It’s fitting that this year’s Domestic Violence Awareness Month takes place during the last stretch of a monumental election and in the midst of an all-encompassing public health crisis. Family and intimate partner abuse, unfortunately, is nearly always relegated to the back of our minds – when it isn’t left out of them altogether.

And with people largely looking the other way, whether it’s because our attention is consumed by other matters or we simply don’t know what to do, domestic violence goes on at a rate that should shame us.

Until enough of us can recognize the signs of domestic violence and are willing to act on behalf of our family members, friends and colleagues, the hard fact is that abuse will remain a widespread problem.

It has gotten worse during the COVID-19 pandemic, which has not only dominated our attention but also isolated us. Over the last few months, people in abusive relationships have not had as many moments of reprieve from their toxic households, or chances for co-workers to notice signs of abuse.

The isolation has occurred at the same time that pandemic-related stressors, financial and otherwise, are everywhere, ratcheting up the temperature in many homes.

The National Domestic Violence Hotline reported that calls were up 6 percent in March over the previous year, and 15 percent in April. From April to June, anti-domestic abuse groups in Maine reported a nearly 50 percent increase in helpline calls, text messages, emails and other contacts. The number of people seeking emergency shelter as the result of abuse is also on the rise, the groups said.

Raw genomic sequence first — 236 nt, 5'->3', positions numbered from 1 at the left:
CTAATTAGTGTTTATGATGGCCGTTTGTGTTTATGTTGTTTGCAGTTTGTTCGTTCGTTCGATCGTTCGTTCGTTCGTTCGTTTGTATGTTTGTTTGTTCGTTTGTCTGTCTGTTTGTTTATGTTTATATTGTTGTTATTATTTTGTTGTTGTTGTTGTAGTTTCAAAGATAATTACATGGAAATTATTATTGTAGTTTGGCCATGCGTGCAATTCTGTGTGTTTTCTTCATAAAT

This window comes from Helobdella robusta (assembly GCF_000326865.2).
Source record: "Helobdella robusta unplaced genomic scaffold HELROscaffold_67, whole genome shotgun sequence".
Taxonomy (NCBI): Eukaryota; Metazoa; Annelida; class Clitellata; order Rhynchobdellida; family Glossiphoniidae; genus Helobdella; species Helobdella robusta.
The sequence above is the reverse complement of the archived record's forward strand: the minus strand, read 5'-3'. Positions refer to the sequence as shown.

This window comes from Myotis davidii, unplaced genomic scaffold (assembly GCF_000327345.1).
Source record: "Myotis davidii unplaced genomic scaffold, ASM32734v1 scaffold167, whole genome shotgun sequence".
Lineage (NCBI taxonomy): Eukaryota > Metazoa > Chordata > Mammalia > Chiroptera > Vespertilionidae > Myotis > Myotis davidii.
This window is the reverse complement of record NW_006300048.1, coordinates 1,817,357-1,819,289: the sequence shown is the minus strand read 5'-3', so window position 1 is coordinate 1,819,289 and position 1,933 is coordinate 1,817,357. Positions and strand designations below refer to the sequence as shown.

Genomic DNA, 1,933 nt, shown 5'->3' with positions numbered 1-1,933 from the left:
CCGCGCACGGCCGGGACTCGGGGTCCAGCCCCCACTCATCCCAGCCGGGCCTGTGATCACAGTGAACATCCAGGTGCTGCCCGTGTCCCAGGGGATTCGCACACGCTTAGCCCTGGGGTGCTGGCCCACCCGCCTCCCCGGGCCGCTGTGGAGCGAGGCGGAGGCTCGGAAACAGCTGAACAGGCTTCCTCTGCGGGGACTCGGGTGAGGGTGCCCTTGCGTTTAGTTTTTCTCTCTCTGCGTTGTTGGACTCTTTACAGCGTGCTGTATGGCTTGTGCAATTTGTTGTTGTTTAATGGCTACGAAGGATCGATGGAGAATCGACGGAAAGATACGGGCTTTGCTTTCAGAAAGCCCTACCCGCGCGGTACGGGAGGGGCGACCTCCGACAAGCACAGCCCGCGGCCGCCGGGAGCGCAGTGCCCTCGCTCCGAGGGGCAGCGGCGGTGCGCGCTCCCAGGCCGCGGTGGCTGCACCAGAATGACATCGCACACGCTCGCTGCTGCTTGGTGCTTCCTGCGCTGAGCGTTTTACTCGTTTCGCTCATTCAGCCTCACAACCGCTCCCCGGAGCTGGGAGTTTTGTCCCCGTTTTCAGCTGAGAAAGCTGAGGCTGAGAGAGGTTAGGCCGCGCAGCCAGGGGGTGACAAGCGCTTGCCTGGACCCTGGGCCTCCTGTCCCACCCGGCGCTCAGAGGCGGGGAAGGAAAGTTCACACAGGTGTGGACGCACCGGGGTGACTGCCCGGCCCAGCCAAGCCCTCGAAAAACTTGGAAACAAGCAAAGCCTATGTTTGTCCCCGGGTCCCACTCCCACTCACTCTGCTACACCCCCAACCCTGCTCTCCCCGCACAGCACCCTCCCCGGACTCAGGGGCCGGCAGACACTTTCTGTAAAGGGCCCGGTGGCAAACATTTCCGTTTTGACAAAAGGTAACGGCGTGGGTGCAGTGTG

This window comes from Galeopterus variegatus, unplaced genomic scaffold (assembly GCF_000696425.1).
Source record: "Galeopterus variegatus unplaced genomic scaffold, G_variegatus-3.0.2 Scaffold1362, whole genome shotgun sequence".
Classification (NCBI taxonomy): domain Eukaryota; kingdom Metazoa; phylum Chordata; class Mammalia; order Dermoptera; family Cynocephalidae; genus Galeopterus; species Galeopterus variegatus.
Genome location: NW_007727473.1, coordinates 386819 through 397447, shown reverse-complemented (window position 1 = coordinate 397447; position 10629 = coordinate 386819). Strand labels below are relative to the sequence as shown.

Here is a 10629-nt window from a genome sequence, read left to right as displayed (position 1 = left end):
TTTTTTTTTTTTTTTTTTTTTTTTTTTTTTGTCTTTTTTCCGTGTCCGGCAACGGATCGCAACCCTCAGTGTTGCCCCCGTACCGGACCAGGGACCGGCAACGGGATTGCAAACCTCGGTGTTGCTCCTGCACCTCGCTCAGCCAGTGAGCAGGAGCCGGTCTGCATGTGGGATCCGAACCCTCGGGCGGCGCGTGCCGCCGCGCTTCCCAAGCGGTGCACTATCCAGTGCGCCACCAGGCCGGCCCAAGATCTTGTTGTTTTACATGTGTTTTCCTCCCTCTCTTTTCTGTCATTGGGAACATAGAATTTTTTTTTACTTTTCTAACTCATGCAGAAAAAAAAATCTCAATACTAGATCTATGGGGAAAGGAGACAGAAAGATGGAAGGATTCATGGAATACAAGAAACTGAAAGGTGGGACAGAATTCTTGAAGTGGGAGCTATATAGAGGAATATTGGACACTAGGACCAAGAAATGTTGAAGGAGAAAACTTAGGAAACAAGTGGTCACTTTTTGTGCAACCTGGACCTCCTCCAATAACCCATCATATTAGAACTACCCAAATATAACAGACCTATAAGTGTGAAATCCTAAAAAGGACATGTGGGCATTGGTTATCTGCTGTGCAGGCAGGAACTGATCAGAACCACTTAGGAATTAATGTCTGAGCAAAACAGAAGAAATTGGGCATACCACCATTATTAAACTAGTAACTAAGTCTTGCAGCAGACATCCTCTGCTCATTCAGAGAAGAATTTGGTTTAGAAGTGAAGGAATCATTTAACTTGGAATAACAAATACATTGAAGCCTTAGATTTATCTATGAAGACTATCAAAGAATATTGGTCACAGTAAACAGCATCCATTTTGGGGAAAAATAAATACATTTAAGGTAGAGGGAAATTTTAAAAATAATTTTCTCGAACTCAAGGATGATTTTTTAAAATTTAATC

It’s hard to think of all the people out there now who feel so alone in their abuse, including children, whose exposure to such violent, unsettling experiences could follow them through life, affecting their physical and mental well-being.

But if we in our communities are going to help them, we can’t ignore it. The first step is for more of us to recognize the signs of the abuse – the controlling, belittling behavior, the attempts to isolate and intimidate, as well as the low self-esteem and withdrawing from survivors, and the aggression, depression and parroting of abusive language seen in children exposed to abuse. More information can be found at

Advocates are also available 24 hours a day. Survivors and their loved ones can get helpful information and support from the statewide hotline at 1-866-834-HELP (4357) or the national hotline at 1-800-799-7233.

Advocates need help, too, however. Anti-abuse groups like those in Maine received some funding from the initial federal COVID relief package, the CARES Act, using it to provide more assistance online and to shelter survivors.

But more is needed, and negotiations over another relief bill have stalled. With isolation as a result of the coronavirus sure to extend for some time, advocates for abuse survivors will need funding to adjust and still deliver help.

Even more so than usual, this is no time to forget about domestic abuse.

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